A: No, that’s only if you follow the CDC protocol to the letter. The CDC protocol requires specific instrumentation that not every hospital has. We don't happen to use that specific instrumentation. So in our case, FDA requires that you test at least 30 specimens spiked with the virus and you have to establish a limit of detection, and then you have to show that there’s no cross-reactivity [to genetic material unrelated to SARS-Cov2]. That creates a larger set of hurdles to clear. This may take a week, if not more.

Q: Do you know how many samples you sent to the state lab prior to them relaxing the criteria?

A: Not many. It was probably in the single digits.

Q: Do you know how many you've sent since they've relaxed it?

A: That just happened in the last 2 days. So we've probably sent maybe four or five samples.

Q: You’re a major healthcare system, and you haven't been able to do widespread testing?

A: No, and I don't believe the state has either. They are moving in that direction.

Q: Is it your hunch that there are no cases in the state or that there are cases and that they have not been detected?

A: It's likely there are cases in the community and we're just starting to test widely enough to pick them up. As of the end of last week, I wasn't aware of any hospital in Michigan that had the test up and running. The only place that was actually testing was the health department.

Q: So what's your reaction when the president and the secretary of Health and Human Services and CDC repeatedly say that anyone who wants to test can get a test?

A: It’s clear that they have been shipping out a lot of test kits. We expect to get them tomorrow. I don't think that's really the issue anymore. I think the challenge for us is doing all the other stuff that's required as part of this process. We could have been working on this earlier, if FDA had relaxed the requirements earlier. But in the past, the process was very rigorous, and really too much of an undertaking for your average clinical laboratory. So we've stayed away from that kind of a process. And even now, it's no cakewalk—it's a fairly rigorous process. It's just not simply plug and play. We can’t just turn them on and start testing.

Q: Couldn’t you also go to a commercial lab to test your samples?

A: When you go to the reference laboratories, you're still looking at a 3 to 4 or maybe even a 5 day turnaround time, when all is said and done. And that's just too long of a timeline. We can typically get results in about 24 to 48 hours.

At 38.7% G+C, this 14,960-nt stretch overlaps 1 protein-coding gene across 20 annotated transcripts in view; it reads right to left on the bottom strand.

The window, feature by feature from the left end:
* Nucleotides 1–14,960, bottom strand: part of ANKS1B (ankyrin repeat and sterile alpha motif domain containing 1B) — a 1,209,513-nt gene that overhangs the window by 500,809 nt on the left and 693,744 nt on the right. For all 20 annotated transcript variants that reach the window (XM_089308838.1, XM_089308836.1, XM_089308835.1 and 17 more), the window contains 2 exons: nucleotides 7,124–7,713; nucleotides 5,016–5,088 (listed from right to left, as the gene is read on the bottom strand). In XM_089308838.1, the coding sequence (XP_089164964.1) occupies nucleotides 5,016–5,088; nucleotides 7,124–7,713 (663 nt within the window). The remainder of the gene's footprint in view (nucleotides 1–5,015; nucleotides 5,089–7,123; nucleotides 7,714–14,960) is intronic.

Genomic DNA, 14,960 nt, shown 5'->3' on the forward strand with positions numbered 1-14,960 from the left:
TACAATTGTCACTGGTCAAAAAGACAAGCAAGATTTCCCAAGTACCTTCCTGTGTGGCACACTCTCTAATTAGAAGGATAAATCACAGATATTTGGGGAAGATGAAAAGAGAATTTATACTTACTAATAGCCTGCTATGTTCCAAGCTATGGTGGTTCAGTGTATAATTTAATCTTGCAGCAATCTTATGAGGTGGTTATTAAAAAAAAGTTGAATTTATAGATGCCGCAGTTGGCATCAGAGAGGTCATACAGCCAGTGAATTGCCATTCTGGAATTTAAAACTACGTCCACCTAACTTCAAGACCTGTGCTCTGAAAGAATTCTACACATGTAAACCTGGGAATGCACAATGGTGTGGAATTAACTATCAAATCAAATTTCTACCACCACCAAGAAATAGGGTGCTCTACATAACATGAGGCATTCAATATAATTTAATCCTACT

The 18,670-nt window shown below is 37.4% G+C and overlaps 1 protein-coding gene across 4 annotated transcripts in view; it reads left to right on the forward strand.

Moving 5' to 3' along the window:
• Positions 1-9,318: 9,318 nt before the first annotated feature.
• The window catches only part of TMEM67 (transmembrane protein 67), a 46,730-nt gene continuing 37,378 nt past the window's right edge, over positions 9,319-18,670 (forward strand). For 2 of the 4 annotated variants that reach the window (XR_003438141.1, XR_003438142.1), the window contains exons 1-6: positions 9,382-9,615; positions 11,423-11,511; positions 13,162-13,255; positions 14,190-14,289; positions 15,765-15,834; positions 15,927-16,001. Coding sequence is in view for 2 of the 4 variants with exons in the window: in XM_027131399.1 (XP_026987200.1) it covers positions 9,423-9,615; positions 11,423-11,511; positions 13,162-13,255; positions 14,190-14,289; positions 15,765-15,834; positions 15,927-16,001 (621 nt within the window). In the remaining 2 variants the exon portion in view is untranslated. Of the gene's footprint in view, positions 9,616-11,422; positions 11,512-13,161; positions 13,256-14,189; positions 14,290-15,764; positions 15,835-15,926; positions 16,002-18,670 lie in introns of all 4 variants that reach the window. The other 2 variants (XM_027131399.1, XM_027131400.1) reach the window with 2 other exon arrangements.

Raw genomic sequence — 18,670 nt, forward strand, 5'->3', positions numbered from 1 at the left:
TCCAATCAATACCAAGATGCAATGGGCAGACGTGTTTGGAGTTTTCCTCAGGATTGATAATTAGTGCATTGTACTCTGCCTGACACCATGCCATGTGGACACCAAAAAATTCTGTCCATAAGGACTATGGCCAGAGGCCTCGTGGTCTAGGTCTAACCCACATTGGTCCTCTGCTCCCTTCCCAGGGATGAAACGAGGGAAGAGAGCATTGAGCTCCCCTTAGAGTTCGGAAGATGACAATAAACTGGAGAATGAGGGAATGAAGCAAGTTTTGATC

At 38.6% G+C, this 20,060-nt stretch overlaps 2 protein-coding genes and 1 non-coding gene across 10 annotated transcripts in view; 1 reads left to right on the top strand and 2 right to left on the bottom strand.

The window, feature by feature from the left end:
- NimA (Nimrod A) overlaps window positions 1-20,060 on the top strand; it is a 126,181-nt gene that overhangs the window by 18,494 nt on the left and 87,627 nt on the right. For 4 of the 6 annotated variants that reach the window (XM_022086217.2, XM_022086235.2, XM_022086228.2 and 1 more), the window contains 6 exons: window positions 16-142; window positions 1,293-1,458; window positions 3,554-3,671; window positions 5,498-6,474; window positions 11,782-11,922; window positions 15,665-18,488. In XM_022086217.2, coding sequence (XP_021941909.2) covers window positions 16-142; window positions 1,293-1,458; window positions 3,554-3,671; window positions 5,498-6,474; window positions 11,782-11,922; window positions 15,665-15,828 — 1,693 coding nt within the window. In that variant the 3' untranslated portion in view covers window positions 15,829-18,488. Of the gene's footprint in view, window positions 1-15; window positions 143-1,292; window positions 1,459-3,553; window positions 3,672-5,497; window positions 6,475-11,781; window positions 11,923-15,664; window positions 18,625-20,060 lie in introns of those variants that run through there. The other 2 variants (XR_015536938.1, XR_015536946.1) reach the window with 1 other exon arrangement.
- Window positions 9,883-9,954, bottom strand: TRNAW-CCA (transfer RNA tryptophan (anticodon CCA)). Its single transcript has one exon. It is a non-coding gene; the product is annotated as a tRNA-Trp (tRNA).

Q: What's the turnaround time when you have a sample on hand? How long does it take to extract RNA from the sample, put it into a polymerase chain reaction machine, etc.?

A: About 2 to 3 hours to do the testing, but because the process requires us to batch samples, you can't really just test the sample as they come in. In order to conserve reagents and labor, you' wait until you have a certain bolus of samples and then test them together. So you do testing once or twice a day.

Q: Do you use 96-plate wells? [These are plates that have 96 miniatures wells and liquid from a patient’s sample can go in each one.]

A: Yeah, but each patient will require multiple wells on that plate. So it's not like you can test 96 patients.

Q: Do you have a concern about the supply of reagents?

A: The advantage of using CDC recommended testing kits and protocol is that you don't have to submit an FDA application. So, there may be a shortage of reagents for those specific platforms. As it stands, however, we'll be using an alternative platform. I don't think there'll be a shortage with that one.

I am concerned that if we had a large scale outbreak whether your average clinical lab will be able to handle that kind of testing volume. In the current influenza season, for example, we could easily test at the peak of the season 3000 samples a week But we're not going to be able to turn out those kind of numbers with this [COVID-19] test because it's lab developed batch testing with lower throughput.

Q: Is the United States going to miss out on this window of opportunity to stop the virus before it becomes widespread?

A: We're behind the curve. I don't think we've missed a window of opportunity yet. While it may be in the community here, it likely isn't there in extremely high numbers. It's unfortunate that we're in the situation we are, and part of that is because we didn't test early on because of restrictions placed on our ability to test. But I think that there's still a chance if we move aggressively to catch up.

Q: What are you hearing from colleagues in testing labs in different states?

A: It's the same level of frustration. We need to be moving quickly, and we understand the need for oversight. But the last thing we needed was a restrictive process, and there was really a lack of clarity. We've validated lab tests for decades, and time and time again we've made them work. This is not new to us. We need to be allowed to do this without this extra regulation. Moving forward, we need to have a more robust strategy that can move quickly in these settings. If this has been addressed earlier, we could have had a head start.